Did you know that the state provides a non-partisan research and oversight agency for the Virginia General Assembly called, JLARC (Joint Legislative Audit & Review Commission) to understand groundwater sustainability?
Here are a few things they found:
EASTERN VIRGINIA HAS INSUFFICIENT GROUNDWATER TO MEET DEMAND
Recent efforts by the Department of Environmental Quality will, if successful, bring current use of groundwater in eastern Virginia to sustainable levels. This sustainability, though, is tenuous because of the strong likelihood of growth in permitted and unpermitted use. Sustainability concerns have already negatively affected municipal water supplies.
This tenuous sustainability means that there is currently insufficient groundwater in eastern Virginia to accommodate any major, new permit requests. According to analysis conducted for this study, new permit requests (for example, requests by industries seeking to locate in the region) for even a moderate amount of groundwater cannot be accommodated.
PLANNING IS TOO VAGUE TO BE USEFUL AND NOT SUFFICIENTLY REGIONAL
Virginia’s state and local water plans are not sufficiently specific or aligned with water location and use. As a result, the state lacks a clear plan for addressing its most pressing sustainability challenges. The first ever state water plan was a major undertaking that has improved the state’s understanding of how water is currently used throughout the state. However, the plan does not adequately define the state’s water challenges and lacks detailed and actionable strategies to address those challenges.
Many of the local water plans have been useful to local stakeholders, but localities did not sufficiently collaborate to develop regional plans. For example, Richmond, Henrico, and Chesterfield did not coordinate their water resource plans, even though they all use the James River as their primary source of water. Without regional planning, localities may miss opportunities to collaborate on high-cost water supply projects, and some localities may have greater access to water than others.
EASTERN VIRGINIA GROUNDWATER PERMITTING DOES NOT PRIORITIZE HUMAN CONSUMPTION
Despite statutory language underscoring that human consumption is the priority, more than 60 percent of all current permitted groundwater use in eastern Virginia is for industrial purposes. The Code of Virginia and the Virginia Administrative Code clearly establish that water withdrawals for human consumption should receive the highest priority when withdrawal permits are granted. Substantial industrial use of low cost, high quality water has the effect of “crowding out” higher priority use for human consumption. This crowding out is contributing to one municipal water authority embarking on a $128 million water supply project to develop alternatives to groundwater. The cost will be passed along to residents and businesses that are connected to this municipal water supply. Without substantial changes to the state’s groundwater permitting process, this crowding out and higher costs to residential customers and businesses will continue.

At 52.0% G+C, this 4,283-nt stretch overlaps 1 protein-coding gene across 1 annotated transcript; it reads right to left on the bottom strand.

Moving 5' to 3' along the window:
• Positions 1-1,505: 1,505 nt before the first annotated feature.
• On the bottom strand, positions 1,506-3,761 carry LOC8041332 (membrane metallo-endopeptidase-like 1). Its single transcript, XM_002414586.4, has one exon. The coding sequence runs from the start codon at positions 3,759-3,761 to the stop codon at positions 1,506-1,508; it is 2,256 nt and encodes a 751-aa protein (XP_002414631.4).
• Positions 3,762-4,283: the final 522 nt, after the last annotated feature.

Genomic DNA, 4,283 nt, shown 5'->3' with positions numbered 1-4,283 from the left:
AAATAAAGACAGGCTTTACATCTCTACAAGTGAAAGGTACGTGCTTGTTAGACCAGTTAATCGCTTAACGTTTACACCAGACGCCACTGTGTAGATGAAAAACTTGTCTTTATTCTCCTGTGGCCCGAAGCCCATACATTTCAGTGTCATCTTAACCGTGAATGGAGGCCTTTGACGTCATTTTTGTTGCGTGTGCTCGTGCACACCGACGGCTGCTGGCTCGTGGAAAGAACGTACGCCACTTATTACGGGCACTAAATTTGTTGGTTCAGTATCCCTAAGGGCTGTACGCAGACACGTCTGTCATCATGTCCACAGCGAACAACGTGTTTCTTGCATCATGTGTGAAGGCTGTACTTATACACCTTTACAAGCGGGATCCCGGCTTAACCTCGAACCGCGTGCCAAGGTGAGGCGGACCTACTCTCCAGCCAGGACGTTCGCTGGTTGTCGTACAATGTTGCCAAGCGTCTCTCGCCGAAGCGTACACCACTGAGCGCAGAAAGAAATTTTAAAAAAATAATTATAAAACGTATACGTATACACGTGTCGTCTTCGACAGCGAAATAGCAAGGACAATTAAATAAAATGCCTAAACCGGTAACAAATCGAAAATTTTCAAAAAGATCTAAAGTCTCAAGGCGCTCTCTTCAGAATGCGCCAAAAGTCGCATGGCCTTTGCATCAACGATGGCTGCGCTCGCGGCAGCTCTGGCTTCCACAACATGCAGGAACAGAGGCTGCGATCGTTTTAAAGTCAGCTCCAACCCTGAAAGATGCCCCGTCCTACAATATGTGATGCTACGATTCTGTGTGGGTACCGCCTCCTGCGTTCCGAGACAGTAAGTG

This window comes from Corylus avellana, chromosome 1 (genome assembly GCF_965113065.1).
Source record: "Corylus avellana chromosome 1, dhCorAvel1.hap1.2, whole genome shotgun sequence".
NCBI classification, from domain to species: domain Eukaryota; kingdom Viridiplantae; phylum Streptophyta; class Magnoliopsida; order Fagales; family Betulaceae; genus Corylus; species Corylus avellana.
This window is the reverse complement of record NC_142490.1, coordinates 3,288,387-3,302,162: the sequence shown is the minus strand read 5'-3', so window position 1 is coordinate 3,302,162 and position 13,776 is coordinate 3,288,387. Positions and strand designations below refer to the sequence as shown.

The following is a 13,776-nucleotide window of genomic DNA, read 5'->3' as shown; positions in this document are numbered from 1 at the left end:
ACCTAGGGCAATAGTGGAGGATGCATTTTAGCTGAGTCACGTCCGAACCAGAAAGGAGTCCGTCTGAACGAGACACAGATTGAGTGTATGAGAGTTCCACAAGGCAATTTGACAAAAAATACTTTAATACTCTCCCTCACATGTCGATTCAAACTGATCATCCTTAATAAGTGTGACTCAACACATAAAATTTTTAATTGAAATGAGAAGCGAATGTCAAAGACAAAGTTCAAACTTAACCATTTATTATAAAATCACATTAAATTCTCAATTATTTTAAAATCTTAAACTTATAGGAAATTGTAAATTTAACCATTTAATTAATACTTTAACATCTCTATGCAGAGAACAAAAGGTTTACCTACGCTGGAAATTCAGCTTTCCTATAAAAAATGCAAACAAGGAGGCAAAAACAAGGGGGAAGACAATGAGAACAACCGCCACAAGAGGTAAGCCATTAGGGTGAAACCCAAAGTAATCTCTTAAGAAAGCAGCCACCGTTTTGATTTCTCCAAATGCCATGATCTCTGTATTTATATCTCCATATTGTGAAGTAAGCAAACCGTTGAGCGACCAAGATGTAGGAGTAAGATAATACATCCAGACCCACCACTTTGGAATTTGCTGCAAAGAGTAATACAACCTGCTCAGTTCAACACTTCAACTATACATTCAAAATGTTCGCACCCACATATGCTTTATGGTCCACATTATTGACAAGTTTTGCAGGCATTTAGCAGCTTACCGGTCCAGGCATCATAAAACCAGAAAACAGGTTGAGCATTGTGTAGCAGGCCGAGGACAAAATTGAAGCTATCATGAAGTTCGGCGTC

SUSTAINABILITY PROBLEMS CAN BE ADDRESSED THROUGH CONSERVATION AND ADDITIONAL WATER SUPPLY PROJECTS, BUT STATE NEEDS TO TAKE A MORE ACTIVE ROLE IN PLANNING
A combination of conservation and additional water supply projects can help address the state’s sustainability problems. Relatively simple conservation measures, and more complex projects such as fixing leaking water infrastructure, may be the simplest and least expensive ways to ensure that supplies can meet demand. Municipal water authorities lose between 4 percent and 50 percent of their water through leaks, and repairing infrastructure can result in a considerable net increase in available water supply. In addition, a proposed aquifer injection project in eastern Virginia has the potential to substantially increase the coastal aquifer water supply, but its full implementation may take decades. The primary benefit of the injection project is that it would have sufficient scale to substantially increase groundwater levels.
A more active state role in project planning can help ensure that conservation measures and fixing leaky water infrastructure are sufficiently considered before embarking on costlier, higher-risk projects. If the state continues to take a minimal role in the planning of water supply projects, projects may be developed that are unnecessarily costly or high-risk. The state role in the financing and construction of water supply projects is also minimal, but Virginia’s sustainability challenges are not significant enough to justify materially changing this role.
Visit their site for more information: http://jlarc.virginia.gov/water-2016.asp